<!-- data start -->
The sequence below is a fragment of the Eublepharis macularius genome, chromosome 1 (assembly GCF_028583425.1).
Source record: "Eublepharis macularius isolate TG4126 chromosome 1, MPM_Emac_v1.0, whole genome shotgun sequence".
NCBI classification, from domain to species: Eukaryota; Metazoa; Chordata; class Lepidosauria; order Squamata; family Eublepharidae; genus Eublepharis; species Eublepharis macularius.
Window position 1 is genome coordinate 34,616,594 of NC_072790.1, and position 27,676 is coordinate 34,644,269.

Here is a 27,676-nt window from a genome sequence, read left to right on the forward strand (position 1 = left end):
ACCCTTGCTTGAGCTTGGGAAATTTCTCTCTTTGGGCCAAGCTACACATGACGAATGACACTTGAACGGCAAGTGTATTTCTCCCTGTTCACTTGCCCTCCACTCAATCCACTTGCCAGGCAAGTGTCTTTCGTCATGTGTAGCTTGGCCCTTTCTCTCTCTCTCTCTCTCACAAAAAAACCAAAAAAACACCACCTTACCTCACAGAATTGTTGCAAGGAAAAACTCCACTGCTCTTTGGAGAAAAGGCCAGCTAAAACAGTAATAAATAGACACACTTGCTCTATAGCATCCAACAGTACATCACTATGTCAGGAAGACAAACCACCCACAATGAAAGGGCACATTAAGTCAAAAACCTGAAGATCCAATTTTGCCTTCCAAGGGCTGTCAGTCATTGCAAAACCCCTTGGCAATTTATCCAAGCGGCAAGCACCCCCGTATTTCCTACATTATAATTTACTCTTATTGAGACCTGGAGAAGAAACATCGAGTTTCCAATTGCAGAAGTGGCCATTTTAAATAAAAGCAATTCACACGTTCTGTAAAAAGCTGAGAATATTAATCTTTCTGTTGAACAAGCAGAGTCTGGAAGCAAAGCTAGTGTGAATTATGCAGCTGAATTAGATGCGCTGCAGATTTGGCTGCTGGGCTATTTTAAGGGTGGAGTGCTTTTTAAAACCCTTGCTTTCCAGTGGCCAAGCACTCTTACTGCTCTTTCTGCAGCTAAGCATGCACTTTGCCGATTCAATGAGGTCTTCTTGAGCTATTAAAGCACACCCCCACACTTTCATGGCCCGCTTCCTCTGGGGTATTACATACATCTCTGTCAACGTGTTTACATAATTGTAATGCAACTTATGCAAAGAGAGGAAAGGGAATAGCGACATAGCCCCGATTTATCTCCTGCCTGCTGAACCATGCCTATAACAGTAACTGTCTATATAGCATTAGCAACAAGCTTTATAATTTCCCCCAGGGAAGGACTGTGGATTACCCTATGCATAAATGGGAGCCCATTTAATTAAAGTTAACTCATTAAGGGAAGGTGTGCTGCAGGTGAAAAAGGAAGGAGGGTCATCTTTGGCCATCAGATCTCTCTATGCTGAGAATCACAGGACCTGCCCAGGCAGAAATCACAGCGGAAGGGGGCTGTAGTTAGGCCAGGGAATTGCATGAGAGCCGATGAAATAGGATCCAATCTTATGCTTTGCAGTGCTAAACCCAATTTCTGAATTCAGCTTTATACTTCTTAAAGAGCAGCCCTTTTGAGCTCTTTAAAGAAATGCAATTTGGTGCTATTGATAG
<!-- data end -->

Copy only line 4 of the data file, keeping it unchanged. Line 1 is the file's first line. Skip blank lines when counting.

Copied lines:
Window position 1 is genome coordinate 34,616,594 of NC_072790.1, and position 27,676 is coordinate 34,644,269.